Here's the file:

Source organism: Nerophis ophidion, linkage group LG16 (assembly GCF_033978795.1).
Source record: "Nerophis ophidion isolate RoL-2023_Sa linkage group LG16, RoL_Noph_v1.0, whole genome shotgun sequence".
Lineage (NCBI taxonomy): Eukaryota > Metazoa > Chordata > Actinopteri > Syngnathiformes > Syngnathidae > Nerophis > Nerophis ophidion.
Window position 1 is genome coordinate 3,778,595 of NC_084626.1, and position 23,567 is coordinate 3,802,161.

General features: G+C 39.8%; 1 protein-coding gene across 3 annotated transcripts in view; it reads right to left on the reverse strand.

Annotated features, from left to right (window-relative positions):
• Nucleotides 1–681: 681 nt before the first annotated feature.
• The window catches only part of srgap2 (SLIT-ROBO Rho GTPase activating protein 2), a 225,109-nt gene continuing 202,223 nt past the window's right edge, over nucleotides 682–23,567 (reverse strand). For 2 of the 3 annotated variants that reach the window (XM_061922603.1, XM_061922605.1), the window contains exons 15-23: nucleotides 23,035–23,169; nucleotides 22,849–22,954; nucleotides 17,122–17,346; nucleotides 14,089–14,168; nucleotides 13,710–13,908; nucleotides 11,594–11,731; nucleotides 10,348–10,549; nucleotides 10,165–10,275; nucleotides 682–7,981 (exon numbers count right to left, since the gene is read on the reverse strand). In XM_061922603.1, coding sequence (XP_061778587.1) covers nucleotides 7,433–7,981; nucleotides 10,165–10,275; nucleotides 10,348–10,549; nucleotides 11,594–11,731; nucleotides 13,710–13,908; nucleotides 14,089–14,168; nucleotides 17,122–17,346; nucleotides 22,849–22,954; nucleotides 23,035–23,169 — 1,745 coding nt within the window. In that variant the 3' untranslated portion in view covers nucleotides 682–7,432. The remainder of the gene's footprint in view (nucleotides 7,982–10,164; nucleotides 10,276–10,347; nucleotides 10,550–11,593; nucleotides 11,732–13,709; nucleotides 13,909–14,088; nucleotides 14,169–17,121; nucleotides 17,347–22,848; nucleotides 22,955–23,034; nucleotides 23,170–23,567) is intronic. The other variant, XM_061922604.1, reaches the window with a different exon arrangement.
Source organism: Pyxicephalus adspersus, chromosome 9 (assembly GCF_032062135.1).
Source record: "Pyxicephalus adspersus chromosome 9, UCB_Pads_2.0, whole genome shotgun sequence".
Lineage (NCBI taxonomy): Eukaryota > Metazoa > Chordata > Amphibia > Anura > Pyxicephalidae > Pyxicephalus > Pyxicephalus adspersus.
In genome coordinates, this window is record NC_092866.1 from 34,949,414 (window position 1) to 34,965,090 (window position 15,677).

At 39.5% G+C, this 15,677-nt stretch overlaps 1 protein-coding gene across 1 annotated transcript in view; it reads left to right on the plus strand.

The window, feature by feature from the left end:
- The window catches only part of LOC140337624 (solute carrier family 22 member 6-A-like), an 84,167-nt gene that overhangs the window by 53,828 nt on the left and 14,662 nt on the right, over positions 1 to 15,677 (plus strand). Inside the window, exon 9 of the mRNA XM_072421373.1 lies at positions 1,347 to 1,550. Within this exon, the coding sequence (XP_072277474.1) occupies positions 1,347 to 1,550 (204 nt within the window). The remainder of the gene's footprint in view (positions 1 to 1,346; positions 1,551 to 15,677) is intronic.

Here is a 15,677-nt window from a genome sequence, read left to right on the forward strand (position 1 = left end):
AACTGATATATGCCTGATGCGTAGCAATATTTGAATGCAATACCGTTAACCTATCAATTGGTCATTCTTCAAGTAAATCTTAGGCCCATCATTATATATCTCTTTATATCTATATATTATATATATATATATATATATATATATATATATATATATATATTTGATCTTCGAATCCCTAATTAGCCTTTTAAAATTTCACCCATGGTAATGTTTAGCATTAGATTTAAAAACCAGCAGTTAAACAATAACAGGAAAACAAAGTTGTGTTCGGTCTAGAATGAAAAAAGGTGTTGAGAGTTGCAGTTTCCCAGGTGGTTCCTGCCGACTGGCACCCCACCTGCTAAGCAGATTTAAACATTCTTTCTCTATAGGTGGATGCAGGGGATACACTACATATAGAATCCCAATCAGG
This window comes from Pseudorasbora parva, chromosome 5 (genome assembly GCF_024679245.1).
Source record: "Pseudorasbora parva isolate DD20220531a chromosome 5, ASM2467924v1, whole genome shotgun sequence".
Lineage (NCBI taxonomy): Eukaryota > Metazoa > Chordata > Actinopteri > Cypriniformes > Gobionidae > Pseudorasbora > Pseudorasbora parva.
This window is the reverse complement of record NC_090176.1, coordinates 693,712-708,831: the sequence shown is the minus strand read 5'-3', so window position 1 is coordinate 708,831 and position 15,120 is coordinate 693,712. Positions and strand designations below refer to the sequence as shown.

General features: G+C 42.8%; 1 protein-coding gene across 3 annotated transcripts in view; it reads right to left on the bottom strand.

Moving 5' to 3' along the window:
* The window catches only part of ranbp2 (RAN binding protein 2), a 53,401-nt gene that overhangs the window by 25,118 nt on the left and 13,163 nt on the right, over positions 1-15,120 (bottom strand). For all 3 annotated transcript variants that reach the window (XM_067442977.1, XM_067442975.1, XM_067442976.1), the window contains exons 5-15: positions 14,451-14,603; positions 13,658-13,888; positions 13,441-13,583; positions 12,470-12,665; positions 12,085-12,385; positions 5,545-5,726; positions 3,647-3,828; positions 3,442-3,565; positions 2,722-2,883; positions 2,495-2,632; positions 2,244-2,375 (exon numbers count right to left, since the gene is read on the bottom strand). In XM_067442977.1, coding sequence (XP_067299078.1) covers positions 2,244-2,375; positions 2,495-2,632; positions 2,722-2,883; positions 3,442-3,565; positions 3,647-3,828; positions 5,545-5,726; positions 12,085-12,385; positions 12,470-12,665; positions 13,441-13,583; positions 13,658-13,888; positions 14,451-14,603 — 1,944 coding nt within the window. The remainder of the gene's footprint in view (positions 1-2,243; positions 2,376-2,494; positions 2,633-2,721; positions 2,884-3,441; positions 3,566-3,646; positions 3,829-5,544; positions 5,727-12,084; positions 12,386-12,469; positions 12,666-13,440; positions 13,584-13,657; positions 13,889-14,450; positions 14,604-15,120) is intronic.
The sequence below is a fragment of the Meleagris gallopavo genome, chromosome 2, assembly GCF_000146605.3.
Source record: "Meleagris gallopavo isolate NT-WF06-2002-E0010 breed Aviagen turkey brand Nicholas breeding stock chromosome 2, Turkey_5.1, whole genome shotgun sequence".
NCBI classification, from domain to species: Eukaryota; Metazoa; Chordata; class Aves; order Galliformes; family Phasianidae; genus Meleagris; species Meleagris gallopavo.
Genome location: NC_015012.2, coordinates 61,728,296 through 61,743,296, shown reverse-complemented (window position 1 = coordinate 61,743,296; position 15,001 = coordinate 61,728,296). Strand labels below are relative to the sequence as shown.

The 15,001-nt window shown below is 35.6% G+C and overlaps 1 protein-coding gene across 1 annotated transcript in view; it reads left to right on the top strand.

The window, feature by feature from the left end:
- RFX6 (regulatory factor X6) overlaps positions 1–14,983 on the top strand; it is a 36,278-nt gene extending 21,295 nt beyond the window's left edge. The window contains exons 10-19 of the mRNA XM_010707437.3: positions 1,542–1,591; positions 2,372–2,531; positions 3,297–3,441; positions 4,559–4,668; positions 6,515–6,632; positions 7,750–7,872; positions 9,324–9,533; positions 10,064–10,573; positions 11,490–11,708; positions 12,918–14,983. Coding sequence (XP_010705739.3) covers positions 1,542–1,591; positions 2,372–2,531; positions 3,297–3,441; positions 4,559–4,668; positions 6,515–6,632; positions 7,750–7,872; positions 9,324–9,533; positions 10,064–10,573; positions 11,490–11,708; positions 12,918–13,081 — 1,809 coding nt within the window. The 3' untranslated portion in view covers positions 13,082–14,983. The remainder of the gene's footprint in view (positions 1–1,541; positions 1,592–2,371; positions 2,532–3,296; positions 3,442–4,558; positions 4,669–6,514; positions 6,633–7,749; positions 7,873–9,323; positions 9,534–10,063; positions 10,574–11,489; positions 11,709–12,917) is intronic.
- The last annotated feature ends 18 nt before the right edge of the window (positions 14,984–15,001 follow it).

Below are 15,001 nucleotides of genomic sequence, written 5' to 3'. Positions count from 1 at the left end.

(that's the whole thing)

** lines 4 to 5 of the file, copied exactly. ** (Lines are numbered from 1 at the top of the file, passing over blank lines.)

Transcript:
Window position 1 is genome coordinate 3,778,595 of NC_084626.1, and position 23,567 is coordinate 3,802,161.

General features: G+C 39.8%; 1 protein-coding gene across 3 annotated transcripts in view; it reads right to left on the reverse strand.